Minimize Potential Family Conflict Surrounding Your Estate Plan

How can I avoid a challenge to my will after my death?

Your estate plan represents your last wishes to your heirs and loved ones.  The decisions you make concerning who will receive what assets will be done with much thought and care.  At times, you may be forced to make the tough decision of leaving out a certain loved one from your estate plan, or providing more to one heir over another.  Family conflict is one of the main concerns of anyone who sets out to make an estate plan.  The good news is by engaging in some advance planning as you create your estate plan, you can reduce family conflict and minimize the chance that your will is subjected to a legal challenge after your death.

Open Up a Dialogue

One of the prime reasons that family members end up contesting a will is that they find themselves shocked upon the reading of the will after their loved one’s death.  By keeping your family in the dark as to your wishes, a family member who does not receive an inheritance or receives less than expected may be hurt and potentially doubt whether this was your true wish.

Instead of leaving your estate plan shrouded in mystery, you can take the time now to start some frank discussions. Explain what you intend your will to read and why you have chosen to take these actions.  Allow your loved ones to speak their minds, but never feel pressured to change your decision due to the opinions of others.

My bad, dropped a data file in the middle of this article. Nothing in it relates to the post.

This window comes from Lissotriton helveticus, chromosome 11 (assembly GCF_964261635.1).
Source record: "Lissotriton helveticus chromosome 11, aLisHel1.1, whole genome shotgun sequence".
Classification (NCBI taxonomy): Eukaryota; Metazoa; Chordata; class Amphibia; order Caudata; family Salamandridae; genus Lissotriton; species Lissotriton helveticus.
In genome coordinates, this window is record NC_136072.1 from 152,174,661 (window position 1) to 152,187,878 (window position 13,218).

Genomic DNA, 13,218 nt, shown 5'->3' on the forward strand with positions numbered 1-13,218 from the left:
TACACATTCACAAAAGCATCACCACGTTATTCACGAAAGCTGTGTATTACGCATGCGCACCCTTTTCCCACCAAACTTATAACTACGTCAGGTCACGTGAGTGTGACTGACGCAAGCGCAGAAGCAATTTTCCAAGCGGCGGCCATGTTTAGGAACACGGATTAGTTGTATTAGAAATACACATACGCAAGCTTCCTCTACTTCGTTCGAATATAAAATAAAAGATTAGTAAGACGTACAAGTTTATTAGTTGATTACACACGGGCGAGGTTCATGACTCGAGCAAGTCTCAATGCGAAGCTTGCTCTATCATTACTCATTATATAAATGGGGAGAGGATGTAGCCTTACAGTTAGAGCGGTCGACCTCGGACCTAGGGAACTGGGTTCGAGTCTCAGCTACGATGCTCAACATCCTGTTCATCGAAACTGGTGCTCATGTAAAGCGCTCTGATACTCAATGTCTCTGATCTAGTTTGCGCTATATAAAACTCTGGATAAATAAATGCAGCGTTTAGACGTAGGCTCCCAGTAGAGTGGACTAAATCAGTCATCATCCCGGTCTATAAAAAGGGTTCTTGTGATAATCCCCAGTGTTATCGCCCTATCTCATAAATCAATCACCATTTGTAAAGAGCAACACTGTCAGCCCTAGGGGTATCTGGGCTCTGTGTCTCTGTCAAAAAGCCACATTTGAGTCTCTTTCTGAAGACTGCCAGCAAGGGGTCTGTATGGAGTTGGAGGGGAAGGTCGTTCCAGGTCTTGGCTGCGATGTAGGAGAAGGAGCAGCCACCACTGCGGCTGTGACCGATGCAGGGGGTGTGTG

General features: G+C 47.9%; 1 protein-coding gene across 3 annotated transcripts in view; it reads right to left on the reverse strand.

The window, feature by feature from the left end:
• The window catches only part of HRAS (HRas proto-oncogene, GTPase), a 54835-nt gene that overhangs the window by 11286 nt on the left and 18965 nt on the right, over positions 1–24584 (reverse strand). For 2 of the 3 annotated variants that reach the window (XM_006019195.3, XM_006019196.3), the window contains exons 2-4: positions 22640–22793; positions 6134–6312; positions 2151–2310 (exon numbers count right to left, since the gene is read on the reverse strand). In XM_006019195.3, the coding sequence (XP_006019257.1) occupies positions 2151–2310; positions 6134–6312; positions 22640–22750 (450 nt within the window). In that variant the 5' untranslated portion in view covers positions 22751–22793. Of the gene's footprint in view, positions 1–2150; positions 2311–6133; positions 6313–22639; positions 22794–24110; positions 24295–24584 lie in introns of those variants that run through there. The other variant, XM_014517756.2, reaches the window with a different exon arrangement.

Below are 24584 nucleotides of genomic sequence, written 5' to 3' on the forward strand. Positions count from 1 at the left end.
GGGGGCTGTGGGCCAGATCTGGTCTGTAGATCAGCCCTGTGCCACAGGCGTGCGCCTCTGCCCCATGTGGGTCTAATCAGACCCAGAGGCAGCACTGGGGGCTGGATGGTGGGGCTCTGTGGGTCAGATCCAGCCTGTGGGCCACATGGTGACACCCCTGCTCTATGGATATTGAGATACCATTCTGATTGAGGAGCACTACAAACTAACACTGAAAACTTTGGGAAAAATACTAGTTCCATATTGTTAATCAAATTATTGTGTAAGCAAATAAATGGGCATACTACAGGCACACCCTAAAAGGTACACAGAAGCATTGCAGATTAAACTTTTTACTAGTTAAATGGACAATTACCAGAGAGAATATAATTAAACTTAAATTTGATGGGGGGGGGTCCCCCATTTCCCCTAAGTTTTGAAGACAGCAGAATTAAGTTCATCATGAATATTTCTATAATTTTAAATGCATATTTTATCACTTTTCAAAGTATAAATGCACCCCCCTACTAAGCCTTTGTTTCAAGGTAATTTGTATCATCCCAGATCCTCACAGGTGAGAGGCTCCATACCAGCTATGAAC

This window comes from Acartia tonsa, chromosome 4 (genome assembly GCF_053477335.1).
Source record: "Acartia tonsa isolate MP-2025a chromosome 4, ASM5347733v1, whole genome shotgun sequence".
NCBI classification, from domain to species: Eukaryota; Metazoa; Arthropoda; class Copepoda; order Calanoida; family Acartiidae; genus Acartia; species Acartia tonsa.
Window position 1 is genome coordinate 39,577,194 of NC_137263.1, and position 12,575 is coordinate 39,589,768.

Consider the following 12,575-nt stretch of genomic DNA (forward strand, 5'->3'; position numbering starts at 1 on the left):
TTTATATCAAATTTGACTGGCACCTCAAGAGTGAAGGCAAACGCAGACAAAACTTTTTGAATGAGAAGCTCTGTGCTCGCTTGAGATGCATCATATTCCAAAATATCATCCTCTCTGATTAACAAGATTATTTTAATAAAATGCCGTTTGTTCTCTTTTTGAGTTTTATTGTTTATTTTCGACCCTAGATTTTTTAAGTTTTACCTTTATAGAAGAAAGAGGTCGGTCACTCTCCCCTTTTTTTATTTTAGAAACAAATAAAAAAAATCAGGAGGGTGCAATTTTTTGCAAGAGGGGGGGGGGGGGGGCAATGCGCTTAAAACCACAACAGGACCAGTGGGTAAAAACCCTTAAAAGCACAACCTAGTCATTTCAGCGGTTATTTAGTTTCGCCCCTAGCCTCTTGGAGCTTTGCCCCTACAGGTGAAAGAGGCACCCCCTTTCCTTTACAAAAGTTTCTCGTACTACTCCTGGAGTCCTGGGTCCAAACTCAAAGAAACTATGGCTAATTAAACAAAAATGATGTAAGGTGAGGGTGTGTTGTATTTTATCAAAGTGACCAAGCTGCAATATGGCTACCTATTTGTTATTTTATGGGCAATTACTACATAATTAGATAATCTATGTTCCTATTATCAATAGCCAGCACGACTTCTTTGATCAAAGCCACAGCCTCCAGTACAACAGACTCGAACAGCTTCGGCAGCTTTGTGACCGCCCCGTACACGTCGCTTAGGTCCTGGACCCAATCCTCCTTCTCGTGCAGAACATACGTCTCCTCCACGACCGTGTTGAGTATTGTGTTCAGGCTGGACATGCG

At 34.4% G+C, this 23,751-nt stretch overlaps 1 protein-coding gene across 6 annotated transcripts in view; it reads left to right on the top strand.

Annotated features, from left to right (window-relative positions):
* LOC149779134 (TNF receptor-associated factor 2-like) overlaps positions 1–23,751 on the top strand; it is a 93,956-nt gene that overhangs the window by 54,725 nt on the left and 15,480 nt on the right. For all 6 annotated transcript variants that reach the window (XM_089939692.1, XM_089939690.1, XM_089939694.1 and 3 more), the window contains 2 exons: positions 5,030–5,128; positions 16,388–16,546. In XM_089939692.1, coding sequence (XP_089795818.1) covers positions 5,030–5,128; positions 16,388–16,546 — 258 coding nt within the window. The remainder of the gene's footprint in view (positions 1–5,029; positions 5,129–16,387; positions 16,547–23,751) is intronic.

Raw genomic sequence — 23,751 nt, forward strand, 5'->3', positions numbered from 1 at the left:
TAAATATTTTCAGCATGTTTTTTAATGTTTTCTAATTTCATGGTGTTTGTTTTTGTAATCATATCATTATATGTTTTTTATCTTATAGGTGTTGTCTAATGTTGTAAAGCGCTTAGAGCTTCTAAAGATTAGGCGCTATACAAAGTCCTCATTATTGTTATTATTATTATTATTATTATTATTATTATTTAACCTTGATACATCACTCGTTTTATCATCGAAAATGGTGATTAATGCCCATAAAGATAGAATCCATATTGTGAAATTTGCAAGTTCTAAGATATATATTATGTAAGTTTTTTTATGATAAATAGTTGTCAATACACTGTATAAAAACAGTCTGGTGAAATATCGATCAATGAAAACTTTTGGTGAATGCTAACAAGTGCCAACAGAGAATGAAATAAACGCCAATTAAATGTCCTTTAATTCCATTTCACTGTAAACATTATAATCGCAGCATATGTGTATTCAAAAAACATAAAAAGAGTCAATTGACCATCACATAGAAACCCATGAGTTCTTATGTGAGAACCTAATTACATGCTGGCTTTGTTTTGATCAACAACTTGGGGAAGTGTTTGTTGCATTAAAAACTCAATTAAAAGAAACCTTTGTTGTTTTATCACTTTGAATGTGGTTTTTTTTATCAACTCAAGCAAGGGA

Be Sure Your Wishes Are Clear

Another main cause of will disputes is ambiguity within the estate plan. If your will reads one thing, but your trust another, your estate plan might be challenged.  Further, if you have undergone a major life change and failed to update your estate plan, your loved ones may feel forced to initiate a challenge as there may be doubts as to whether your current estate plan is accurate.

You can avoid conflict by doing your part to ensure your estate plan is thorough and consistent.  Work with your estate planning attorney to make sure all assets are accounted for and major decisions like guardianship for your minor children are set out in stone. Taking these steps now will give you peace of mind that your family is protected and your last wishes will be honored after your death.

Brian Chew, the managing partner of OC Wills & Trust Attorneys, has extensive experience in the areas of estate planning, asset protection planning, business succession planning, long-term care planning, and veterans’ benefits. By devoting his practice to estate planning matters, he has founded a firm that strives to provide exceptional service to their clients by working closely with individuals and their families to create comprehensive and customized estate plans. For the past twenty five years, Brian has served thousands of clients in the matters of estate planning, wills and trusts. If you have any questions about this article, you can reach Brian Chew here.